Glitch-Free Voltage Supervisor ICs — a Concept or Reality?
A reliable supervisor IC is always an industry need as it adds system reliability and improves system performance over voltage transients and power failures. Semiconductor manufacturers are constantly enhancing the performance of voltage supervisor ICs.
All the supervisor IC requires is a minimum voltage called power-on-reset (VPOR) before generating a clean or reliable reset signal. Before the minimum supply voltage, the state of the reset signal is undetermined.
Figure 1. An open-drain configuration and a push-pull configuration for reset topologies. Image used courtesy of Bodo’s Power Systems
Generally, we called this glitch on reset. There are predominantly two different topologies used for the RESET pin, open-drain and push-pull (Figure 1). Both topologies use NMOS as a pull-down MOSFET.
During power-up, if the supply voltage is below VPOR, there is not enough voltage for the internal circuitry driving the output MOSFET to operate so the output MOSFET is off. The supervisor has no way to control the output reset voltage. Reset will rise in proportion to the pull-up voltage (VPULLUP), and once the supply voltage is above VPOR voltage, the internal MOSFET will drive the RESET pin to a valid state.
A voltage supervisor can be used to monitor the low-voltage rails for FPGAs, ASICs, or DSPs, where the voltage can be as low as 1V. In low-voltage processors, the I/O logic levels are very sensitive and the VIH can be as low as 0.5V as shown in Figure 3.
During power-up, FPGA, ASICs, or DSP needs to be in the RESET state until all the supply rails are stable. Since RESET may have a glitch when VDD is below VPOR, this glitch can trigger an unknown state of FPGA. Once VDD is above VPOR voltage, the internal MOSFET turns on, connects RESET to GND, and causes RESET to output the correct low logic level.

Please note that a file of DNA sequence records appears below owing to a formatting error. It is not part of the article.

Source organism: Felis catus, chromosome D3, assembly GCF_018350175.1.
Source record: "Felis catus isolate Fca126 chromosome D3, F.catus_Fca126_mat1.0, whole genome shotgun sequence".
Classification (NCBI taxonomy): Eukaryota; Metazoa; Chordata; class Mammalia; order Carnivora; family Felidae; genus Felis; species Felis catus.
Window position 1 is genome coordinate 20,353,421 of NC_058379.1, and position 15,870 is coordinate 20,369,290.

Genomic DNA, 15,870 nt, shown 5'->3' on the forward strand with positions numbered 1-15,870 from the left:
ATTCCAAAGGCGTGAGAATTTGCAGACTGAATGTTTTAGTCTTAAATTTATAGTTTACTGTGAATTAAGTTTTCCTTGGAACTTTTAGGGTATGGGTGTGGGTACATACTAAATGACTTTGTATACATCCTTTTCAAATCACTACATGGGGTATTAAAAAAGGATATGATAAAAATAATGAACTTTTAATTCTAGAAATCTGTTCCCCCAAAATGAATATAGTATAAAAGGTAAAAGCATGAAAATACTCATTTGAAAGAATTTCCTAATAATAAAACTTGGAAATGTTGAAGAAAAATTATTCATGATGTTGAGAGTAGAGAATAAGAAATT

|Input Voltage Range||VCC||Operating range||1.7||5.5|
|Reset output is guaranteed to be at known state||1.5||V|
Figure 2. This is how a reset will rise in proportion to the pull-up voltage (VPULLUP) resulting in what is generally called a reset glitch. Image used courtesy of Bodo’s Power Systems
Figure 3. The interfacing of a supervisor with a low-voltage ASIC, FPGA or DSP. Image used courtesy of Bodo’s Power Systems
Figure 4. The power-on sequence with a glitch on reset. Image used courtesy of Bodo’s Power Systems
As the electronic industry moves towards low-voltage semiconductors, analog chip manufacturers are also working to deliver glitch-free supervisors with a conventional supervisor. Manufacturers can only reduce the VPOR voltage by improving the process, but a true glitch-free supervisor needs a new architecture.
Currently, system engineers use an external circuit with a conventional supervisor to mimic the glitch-free feature of the supervisor shown in Figure 5. By adding a standard JFET configured in a source-follower configuration, the voltage at the source will follow the voltage at VG minus the threshold voltage of the JFET. The threshold of the JFET causes approximately a 1V drop between VG and VOUT and eliminates the voltage potential rise on the output until the internal circuitry becomes operational.
Figure 5. A conventional supervisor with external P-JFEF for glitch-free operation. Image used courtesy of Bodo’s Power Systems
Figure 6. Application diagram of MAX16162 and a corresponding timing diagram. Image used courtesy of Bodo’s Power Systems
True glitch-free supervisors can sink the current through a reset, which forces reset to a ground potential even at zero VCC. Figure 6 shows an example of a true glitch-free supervisor in a circuit. The MAX16161/MAX16162 does not require any external components for its glitch-free operation, which makes them tiny and cost-effec - tive.
A true glitch-free supervisor IC is no longer just a concept. Design - ers now have a supervisor IC that generates a reliable reset signal at zero supply voltage to enable system engineers to use the IC to monitor low-voltage (less than 1V) electronics. The MAX16161/ MAX16162 supply a tiny, nanoPower IC and use just 825nA of qui - escent current to help extend system battery life.
This article originally appeared in Bodo’s Power Systems magazine.